EUROPE

David Sassoli: European Parliament president dies aged 65

European Parliament President David Sassoli has died at the age of 65, his spokesman says. Mr Sassoli was admitted to hospital in Italy last month due to a serious complication with his immune system. The Italian former journalist and centre-left politician was seriously ill for more than two weeks and cancelled all official activities. He died in the early hours of Tuesday in hospital in Aviano, Italy, his spokesman, Roberto Cuillo, announced – BBC

Europe loosens COVID policies as Omicron takes out key workers

The Czech Republic said on Monday it would allow critical workers such as doctors and teachers to go to work after a positive COVID-19 test, the latest European country to ease restrictions to keep services running as cases surge – Reuters.

MIDDLE EAST

Finesse adds Barracuda to its portfolio

Finesse has entered into an agreement with Barracuda, a provider for cloud-enabled security solutions, to provide its customers with easy-to-deploy cloud security solutions. Through this agreement, Finesse’s expertise in digital transformation will be complemented by Barracuda’s cybersecurity solutions portfolio, enabling Finesse customers to reduce cybersecurity risk on their digital journeys – Gulf Business

Business activity in Dubai improves to strongest level since July 2019 on Expo boost

Business conditions in Dubai’s non-oil private sector economy improved to its strongest level in two-and-a-half years in December, driven by a sharp increase in new orders amid a Expo 2020 demand boost and improvement in the emirate’s tourism sector. The emirate’s seasonally adjusted IHS Markit Purchasing Managers’ Index climbed to 55.3 in December from 54.5 in November, signaling a sharp improvement in operating conditions as the non-oil economy continued recover – The National News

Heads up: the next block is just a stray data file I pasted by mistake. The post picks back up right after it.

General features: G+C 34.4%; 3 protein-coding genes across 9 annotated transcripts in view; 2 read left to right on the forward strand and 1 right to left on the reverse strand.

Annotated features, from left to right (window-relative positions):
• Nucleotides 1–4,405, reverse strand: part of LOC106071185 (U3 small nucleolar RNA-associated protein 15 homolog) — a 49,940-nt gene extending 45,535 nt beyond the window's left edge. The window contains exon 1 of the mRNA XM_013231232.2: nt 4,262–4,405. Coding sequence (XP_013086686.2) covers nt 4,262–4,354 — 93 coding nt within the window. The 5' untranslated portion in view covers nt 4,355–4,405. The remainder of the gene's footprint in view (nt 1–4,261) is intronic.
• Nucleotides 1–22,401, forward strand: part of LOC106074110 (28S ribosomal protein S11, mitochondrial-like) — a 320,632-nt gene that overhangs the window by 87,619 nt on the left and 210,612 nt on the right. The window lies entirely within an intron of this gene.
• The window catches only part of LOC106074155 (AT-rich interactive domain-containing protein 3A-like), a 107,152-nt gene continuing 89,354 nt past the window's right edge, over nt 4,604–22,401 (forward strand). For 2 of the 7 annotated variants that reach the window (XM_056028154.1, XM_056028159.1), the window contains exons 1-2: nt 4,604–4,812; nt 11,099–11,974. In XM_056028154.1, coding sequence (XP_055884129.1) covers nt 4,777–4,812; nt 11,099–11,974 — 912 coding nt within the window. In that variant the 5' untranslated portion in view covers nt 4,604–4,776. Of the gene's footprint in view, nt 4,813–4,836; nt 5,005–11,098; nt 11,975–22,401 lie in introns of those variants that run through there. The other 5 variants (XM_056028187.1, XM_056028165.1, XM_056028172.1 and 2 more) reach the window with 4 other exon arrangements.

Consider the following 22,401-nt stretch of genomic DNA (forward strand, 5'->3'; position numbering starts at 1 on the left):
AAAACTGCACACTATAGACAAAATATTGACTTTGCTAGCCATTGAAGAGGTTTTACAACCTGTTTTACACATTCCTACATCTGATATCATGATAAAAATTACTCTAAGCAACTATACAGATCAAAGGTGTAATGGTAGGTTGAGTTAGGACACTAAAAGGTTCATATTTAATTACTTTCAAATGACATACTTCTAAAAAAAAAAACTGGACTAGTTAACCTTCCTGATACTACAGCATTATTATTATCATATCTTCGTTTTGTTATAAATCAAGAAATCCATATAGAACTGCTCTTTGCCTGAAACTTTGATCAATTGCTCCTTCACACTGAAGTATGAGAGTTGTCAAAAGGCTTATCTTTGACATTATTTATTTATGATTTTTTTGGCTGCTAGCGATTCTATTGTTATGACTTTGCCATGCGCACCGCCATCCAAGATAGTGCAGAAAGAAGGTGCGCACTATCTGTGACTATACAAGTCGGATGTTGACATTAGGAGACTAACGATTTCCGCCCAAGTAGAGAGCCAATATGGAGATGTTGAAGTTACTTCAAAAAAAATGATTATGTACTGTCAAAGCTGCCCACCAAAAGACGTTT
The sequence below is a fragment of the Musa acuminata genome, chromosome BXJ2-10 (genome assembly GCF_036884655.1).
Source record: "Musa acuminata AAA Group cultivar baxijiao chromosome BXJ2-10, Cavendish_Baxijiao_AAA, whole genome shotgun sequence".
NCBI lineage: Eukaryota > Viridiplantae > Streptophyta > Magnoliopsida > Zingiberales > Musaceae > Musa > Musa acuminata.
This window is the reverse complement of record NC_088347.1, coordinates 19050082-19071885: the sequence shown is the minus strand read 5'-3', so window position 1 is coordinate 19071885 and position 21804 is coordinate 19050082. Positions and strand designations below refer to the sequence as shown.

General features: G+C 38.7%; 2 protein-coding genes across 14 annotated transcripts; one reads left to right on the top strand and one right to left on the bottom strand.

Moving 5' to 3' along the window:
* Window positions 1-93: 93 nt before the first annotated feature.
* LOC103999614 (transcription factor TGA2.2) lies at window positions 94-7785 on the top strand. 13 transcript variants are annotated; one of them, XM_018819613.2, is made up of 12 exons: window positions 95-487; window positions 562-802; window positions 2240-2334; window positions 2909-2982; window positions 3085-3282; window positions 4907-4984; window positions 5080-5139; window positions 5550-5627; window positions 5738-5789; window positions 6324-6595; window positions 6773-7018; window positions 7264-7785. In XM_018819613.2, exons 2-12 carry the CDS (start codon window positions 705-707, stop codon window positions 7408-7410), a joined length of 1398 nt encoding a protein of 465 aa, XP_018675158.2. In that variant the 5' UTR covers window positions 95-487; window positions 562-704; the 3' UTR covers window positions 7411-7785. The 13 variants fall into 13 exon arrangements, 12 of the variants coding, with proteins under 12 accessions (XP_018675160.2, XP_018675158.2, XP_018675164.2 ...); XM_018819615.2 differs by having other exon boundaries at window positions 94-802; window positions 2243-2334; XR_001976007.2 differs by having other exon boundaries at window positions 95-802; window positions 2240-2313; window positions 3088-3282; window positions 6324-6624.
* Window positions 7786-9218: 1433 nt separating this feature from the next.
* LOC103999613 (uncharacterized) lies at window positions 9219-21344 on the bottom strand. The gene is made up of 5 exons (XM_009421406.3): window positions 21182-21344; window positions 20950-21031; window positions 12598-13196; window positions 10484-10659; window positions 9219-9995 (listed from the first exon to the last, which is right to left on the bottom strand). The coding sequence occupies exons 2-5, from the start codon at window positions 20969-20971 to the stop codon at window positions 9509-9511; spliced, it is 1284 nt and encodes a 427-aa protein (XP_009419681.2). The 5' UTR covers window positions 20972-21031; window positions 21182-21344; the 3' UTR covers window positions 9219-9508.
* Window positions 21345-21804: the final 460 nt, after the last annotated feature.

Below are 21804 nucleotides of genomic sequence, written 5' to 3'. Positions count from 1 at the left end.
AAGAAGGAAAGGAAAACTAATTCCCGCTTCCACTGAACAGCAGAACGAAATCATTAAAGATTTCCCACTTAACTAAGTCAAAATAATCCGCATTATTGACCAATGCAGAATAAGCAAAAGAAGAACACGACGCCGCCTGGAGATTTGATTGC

AFRICA

BHP invests $50m in Tanzania nickel mine

Anglo-Australian mining giant BHP has invested $50m in Tanzania’s Kabanga Nickel, with a further $50m investment agreed subject to conditions, as demand for the metal used to make electric vehicle batteries grows. The investment marks a re-entry into Africa’s mining sector after BHP unbundled Perth-based metals miner South32 in 2015 which operates mines in South Africa and Australia – Africa Business

Uganda reopens schools after world’s longest Covid-19 shutdown

The (nearly 2 year) shutdown in the east African country was the longest disruption of educational institutions globally due to the coronavirus pandemic, according to the United Nations. When the closure went into effect, 15.5 million students had their education disrupted, according to Dennis Mugimba, the spokesperson for the Ministry of Education. Universities and higher education students had returned to school in a phased manner, but kindergarten and lower primary students, approximately six million students, hadn’t stepped in a classroom until today, said Mugimba – CNN

Advertisement

LEAVE A REPLY

Please enter your comment!
Please enter your name here